How Much Does It Cost to Build a Pergola?

National Average Range:
$1,900 - $6,500
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Reviewed by Nieves Caballero. Written by Fixr.com.

If you want to add definition, structure, or shade to a deck, patio, or yard, a pergola is a great way to do so. Pergolas have become increasingly popular over the last several years. New designs and materials make them more affordable and adaptable to a greater range of homes and architectural styles.

Pergolas can be built from several materials, ranging from wood and fiberglass to vinyl with an aluminum core. They vary in size, design, and placement, impacting the project cost. The average cost for building a pergola in the U.S. is $1,900 to $6,500, with most homeowners spending around $4,500 for a 10’x12’ cedar pergola with a traditional design. This project’s low cost is $1,000 for a professionally assembled 10’x10’ aluminum pergola kit. The high cost is $15,000 for a custom teak pergola with additional roof material for shade, professionally installed.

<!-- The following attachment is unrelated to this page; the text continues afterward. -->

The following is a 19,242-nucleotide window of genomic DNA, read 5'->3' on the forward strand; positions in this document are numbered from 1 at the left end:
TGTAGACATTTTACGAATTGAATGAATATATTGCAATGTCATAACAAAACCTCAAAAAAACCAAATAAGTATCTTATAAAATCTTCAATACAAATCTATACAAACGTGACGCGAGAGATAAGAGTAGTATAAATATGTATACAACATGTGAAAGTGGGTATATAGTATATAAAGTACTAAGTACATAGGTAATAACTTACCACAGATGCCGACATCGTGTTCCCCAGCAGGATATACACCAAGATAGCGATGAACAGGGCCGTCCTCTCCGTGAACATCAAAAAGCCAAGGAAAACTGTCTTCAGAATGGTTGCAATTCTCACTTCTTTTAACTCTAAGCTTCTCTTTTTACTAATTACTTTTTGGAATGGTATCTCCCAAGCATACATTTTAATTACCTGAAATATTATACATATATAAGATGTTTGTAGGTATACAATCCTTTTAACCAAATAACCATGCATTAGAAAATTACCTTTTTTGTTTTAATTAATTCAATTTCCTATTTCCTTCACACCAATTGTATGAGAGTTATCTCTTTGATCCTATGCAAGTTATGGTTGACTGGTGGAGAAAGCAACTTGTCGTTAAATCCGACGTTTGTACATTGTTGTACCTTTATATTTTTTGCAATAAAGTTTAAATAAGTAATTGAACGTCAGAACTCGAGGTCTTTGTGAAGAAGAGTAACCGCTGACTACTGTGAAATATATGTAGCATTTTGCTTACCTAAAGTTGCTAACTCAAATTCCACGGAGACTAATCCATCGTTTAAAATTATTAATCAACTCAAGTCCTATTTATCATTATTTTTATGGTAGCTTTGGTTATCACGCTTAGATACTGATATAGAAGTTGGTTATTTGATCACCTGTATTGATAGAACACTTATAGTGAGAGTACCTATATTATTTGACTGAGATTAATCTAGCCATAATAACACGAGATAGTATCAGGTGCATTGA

Pergola Installation Costs

Cost to Build a Pergola
National average cost$4,500
Average range$1,900-$6,500
Low-end$1,000
High-end$15,000

Build a Pergola Cost by Project Range

Low
$1,000
10’x10’ aluminum pergola, professionally assembled
Average Cost
$4,500
10’x12’ cedar pergola, professionally built
High
$15,000
Custom teak pergola with additional material for shade on the roof, professionally installed

Pergola Cost by Construction Method

Pergolas 1 can be designed and built in two methods. You can have a prefab pergola, which is a pergola ready to assemble on-site, or you can have one custom-made. There are many makers of prefab pergolas. You can purchase them from many areas, and some are customizable if you work directly with the company to swap details on a basic design.

Custom is completely designed and built for you, usually by a carpenter. This can be more costly but does not have to be, depending on the materials, size, and design. Below are the average costs to build a 10’x12’ pergola using both methods. Costs include materials and installation.